AFP/San Pablo, Philippines
One of the most powerful typhoons to ever hit the Philippines killed at least eight people yesterday as ferocious gales and landslides destroyed tens of thousands of homes.
Super Typhoon Haima struck late on Wednesday night with winds similar to those of catastrophic Haiyan in 2013, which was then the strongest storm to strike the disaster-prone Southeast Asian archipelago and claimed more than 7,350 lives.
Haima then roared across mountain and farming communities of the northern regions of the main island of Luzon overnight, causing widespread destruction and killing at least eight people, authorities said.
“We were frightened because of the strong winds.
There was no power, no help coming,” Jovy Dalupan, 20, told AFP as she sheltered at nightfall on the side of a highway in San Pablo, a badly damaged town of 20,000 people in Isabela province.
Dalupan, her two young daughters and husband, were forced to flee to the highway along with their neighbours during the height of the storm when their shanty homes, made of plywood, were ripped apart.
“We were soaked when the roof flew off, even my little babies got drenched...
all of our clothes were drenched.
We have nothing to change into.”
Haima hit coastal towns facing the Pacific Ocean with sustained winds of 225kph, and wind gusts of up to 315km.
It weakened overnight as it rammed into giant mountain ranges and by yesterday morning had passed over the western edge of Luzon and into the South China Sea, heading towards southern China.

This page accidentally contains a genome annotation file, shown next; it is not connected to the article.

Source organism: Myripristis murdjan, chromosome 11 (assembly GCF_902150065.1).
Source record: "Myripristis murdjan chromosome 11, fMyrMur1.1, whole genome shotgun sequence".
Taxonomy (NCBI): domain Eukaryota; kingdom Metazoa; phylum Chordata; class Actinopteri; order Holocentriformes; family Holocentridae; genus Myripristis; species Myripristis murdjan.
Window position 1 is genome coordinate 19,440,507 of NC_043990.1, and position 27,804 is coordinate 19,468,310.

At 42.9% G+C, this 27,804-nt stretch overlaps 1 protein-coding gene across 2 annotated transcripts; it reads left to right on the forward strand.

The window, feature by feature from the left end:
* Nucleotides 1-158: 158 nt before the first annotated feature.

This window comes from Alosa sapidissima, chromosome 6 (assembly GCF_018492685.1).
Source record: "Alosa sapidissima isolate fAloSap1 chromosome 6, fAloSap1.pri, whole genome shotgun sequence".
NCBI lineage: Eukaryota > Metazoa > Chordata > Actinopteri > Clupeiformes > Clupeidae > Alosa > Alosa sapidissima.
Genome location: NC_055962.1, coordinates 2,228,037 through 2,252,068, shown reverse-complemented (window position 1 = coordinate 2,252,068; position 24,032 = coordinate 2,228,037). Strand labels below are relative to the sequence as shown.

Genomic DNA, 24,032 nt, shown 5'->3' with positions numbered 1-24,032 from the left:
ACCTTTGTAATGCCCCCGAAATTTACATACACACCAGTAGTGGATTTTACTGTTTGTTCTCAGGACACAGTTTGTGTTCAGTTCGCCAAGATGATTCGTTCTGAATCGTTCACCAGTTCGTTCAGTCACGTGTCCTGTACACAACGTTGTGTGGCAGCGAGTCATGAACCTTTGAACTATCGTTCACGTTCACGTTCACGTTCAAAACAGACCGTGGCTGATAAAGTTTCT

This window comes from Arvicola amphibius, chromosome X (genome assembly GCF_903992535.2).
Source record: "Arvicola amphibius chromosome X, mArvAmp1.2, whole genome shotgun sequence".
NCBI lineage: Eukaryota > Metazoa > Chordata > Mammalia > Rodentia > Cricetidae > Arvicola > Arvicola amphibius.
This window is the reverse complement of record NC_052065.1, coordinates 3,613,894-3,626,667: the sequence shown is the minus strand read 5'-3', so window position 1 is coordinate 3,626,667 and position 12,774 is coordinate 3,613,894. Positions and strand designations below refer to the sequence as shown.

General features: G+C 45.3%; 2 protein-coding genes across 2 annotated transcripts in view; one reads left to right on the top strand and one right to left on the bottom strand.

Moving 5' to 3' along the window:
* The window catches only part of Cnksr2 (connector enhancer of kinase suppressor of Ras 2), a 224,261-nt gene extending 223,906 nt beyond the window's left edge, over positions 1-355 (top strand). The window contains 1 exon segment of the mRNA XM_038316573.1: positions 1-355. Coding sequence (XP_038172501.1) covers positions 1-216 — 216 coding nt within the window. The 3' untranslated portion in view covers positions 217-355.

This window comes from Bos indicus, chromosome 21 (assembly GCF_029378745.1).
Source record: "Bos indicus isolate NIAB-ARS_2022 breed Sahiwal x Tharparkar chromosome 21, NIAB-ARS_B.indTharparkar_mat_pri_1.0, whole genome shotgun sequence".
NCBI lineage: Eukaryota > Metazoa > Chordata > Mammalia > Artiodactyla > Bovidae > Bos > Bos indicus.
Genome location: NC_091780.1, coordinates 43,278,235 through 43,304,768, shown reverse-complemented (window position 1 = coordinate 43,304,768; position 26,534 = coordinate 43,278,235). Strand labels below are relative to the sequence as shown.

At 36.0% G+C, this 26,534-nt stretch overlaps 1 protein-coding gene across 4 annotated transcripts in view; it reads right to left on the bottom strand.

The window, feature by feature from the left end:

The governor of Cagayan, a province of 600,000 people neighbouring Isabela where Haima made landfall, said the entire region was without power as he reported widespread destruction.
“Almost every house here has been damaged,” governor Manuel Mamba told ABS CBN television.
President Rodrigo Duterte said on Wednesday night all possible preparations had been made for Haima, with tens of thousands of people evacuated, but he still struck an ominous tone.
“We only pray we be spared the destruction such as the previous times, which brought agony and suffering,” Duterte said in Beijing, where he was on a state visit.
“But we are ready.
Everything has been deployed.”
About 10mn people across the northern parts of Luzon were at risk, according to the government’s disaster risk management council.
Authorities said two of those killed, aged 16 and 17, were buried in a landslide while sleeping in a house in Ifugao, a mountainous area that is home to stunning rice terraces that are listed by the United Nations as a World Heritage site.
Two other people were buried in a shanty in another mountainous region, the disaster risk council’s division in the northern Philippines reported.
At least eight people had been confirmed dead, according to Edgar Allan Tabell, director of the national government’s disaster information coordinating centre in Manila.
But with authorities in many devastated areas still unable to report back because of power and communication lines being cut, the death toll was expected to rise.
The Philippine islands are often the first major landmass to be hit by storms that generate over the Pacific Ocean. The Southeast Asian archipelago endures about 20 major storms each year, many of them deadly.
The most powerful and deadliest was Haiyan, which destroyed entire towns in heavily populated areas of the central Philippines in November 2013.
The national capital Manila is about 350km south of where Haima struck land.
However the city, with about 12mn people, was not affected, hit only by moderate winds overnight and little rain.
Haima was the second typhoon to hit the northern Philippines in a week, after Sarika struck on Sunday claiming at least one life and leaving three people missing.
In Hong Kong, the city’s seven mn residents were preparing for more heavy rain and disruptive weather as Typhoon Haima approached, following days of monsoon downpours.
Airlines in the regional travel hub warned of likely flight disruptions today and tomorrow.
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